Monday, January 18, 2016

The Everest of school visits

On the first day of 2016, I flew to India for third time within a year for my third stint at the American School of Bombay. I taught creative writing three times a day for five days, and capped it with a most unusual and unexpected speaking gig.

I’d stayed the week at a Sofitel hotel and on my first day, a restaurant manager struck up a conversation. When I said I am a writer, he asked if I’d present to the staff about my work. (On his list of suggested topics I could cover: calligraphy. I quickly disabused him of the notion that I had any knowledge of that.) I said I’d be happy to but questioned if anyone would be interested. He assured me that people would and he was right:

I learned this was part of the hotels monthly “voices” program which revolves around a different speaker each time—sometimes guests, sometimes locals.

On 1/9/16, I was off to a first for me: Nepal, to speak at two international schools in Kathmandu—Lincoln School and the British School.

The country is still reeling from the earthquake (and aftershocks) of 2015. Evidence of it is visible fairly often, but it’s far from a city of rubble. In some cases what I took for quake damage was actually new construction in progress. (Neither school had lost any staff or students in the quake, though both, I believe, lost a significant number afterward, due to urgent relocation.)

At one point, a Nepali I was with indicated a man on the street near us and said “He’s a rich man. He has an ax.”

Glimpses of my Nepal, starting with my first step there:

The airport:

Earthquake damage:

Due to fallout from the quake, some people ride the bus like this:

Small shops are rampant, this one on the scenic drive up a mountain to a spot called Nagarkot, where Everest could be visible if weather cooperates:

The Mount Everest Youth Club:

A five-star resort with a great view...but, since the quake, a drop in guests:

Two of my kind hosts, Lincoln School elementary school principal Ken Fernandez and his wife Cri:

If not for clouds, you would see Mount Everest behind me:

Great view of the Himalayas on this postcard of my hotel, Hotel Greenwich Village...but not in real life:

To go on an hourlong Mount Everest fly-by, I had to get up at 4:30 a.m. Since the quake, Nepal is enduring load-shedding, meaning times when the power is cut to conserve. Currently it is for six hours a day but there is talk it will increase to eighteen.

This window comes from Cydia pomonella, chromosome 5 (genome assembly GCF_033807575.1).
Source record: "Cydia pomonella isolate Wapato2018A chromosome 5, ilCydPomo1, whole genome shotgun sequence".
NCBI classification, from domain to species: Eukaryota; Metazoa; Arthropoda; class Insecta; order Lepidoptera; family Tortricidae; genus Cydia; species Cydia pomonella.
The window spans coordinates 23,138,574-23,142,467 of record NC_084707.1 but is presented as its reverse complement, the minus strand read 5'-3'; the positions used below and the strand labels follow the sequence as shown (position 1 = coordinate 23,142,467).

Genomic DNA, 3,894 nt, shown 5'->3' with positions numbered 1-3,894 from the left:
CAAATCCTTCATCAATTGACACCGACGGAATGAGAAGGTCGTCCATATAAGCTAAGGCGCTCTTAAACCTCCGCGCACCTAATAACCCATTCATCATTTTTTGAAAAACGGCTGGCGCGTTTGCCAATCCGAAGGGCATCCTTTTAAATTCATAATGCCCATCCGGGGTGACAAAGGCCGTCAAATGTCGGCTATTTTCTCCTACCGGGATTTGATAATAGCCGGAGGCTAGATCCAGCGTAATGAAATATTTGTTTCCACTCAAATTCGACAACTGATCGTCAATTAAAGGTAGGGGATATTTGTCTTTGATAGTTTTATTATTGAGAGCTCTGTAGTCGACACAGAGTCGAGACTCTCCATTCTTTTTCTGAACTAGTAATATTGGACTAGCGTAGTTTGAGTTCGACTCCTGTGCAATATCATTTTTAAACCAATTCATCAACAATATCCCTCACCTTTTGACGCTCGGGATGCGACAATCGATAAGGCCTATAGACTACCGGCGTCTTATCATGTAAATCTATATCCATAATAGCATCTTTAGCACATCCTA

We were supposed to be at the airport by 5:45 for a 6:45 departure...

...but were instead in for a parade of delays:

Named for one of the biggest myths, one of the tiniest gift shops:


The plane finally took 11 a.m. It seats about 20.

The air sickness bag leaves as little to the imagination as vomiting does to the stomach:

View of Everest from the cockpit...

...and from my seat:

(It is the one to the left of the peak that looks like it is smoking.)

At Pashupatinath Temple, a holy site for Hindus, bodies from the four castes are cremated steadily. It takes a male body 2.5 hours to burn fully, a female three. Then the ashes are set adrift in the river. Among family of the deceased, crying is not allowed. After the quake, the site could not keep up with the need, forcing mass cremations. The men who perform the ritual are professionals:

The hospice on site:

Holy men live here:

It will be hard to spot me here:

Bouddhanath Stupa, a sacred Buddhist (and UNESCO World Heritage) site, which was damaged in the quake (“stupa refers to the domelike structure):

At Lincoln, the time to change classes is announced by a handheld gong:

One class greeted me with a cool sign (complete with credit to Bill the Boy Wonder: The Secret Co-Creator of Batman artist Ty Templeton) and bats with every student:

Part of the garden behind Ken and Cris house:

A charming bakery that would also be right at home in Soho:

I have not seen tangles of wires and cables like this:

A new friend, midair:

Music, movies...and moos:

Another cow:

Jeremiah OSullivan, the risk-taking Lincoln librarian who brought me in, bore an uncanny resemblance to Bill Finger’s son Fred, and was game to pose like him: 

Less than a year earlier at the British School, on this spot stood another name of J.K. Rowling:

 The Cinema Times

My kind librarian host at the British School, Sunita Chitrakar:

The oldest high school in Nepal:

Good marketing on this brand of Himalayan bottled water:

One of the days I was in Kathmandu, elsewhere in the city a leopard walked into someone’s house. Just walked in:

Fires in the street represent hope in the future for this lovely country.

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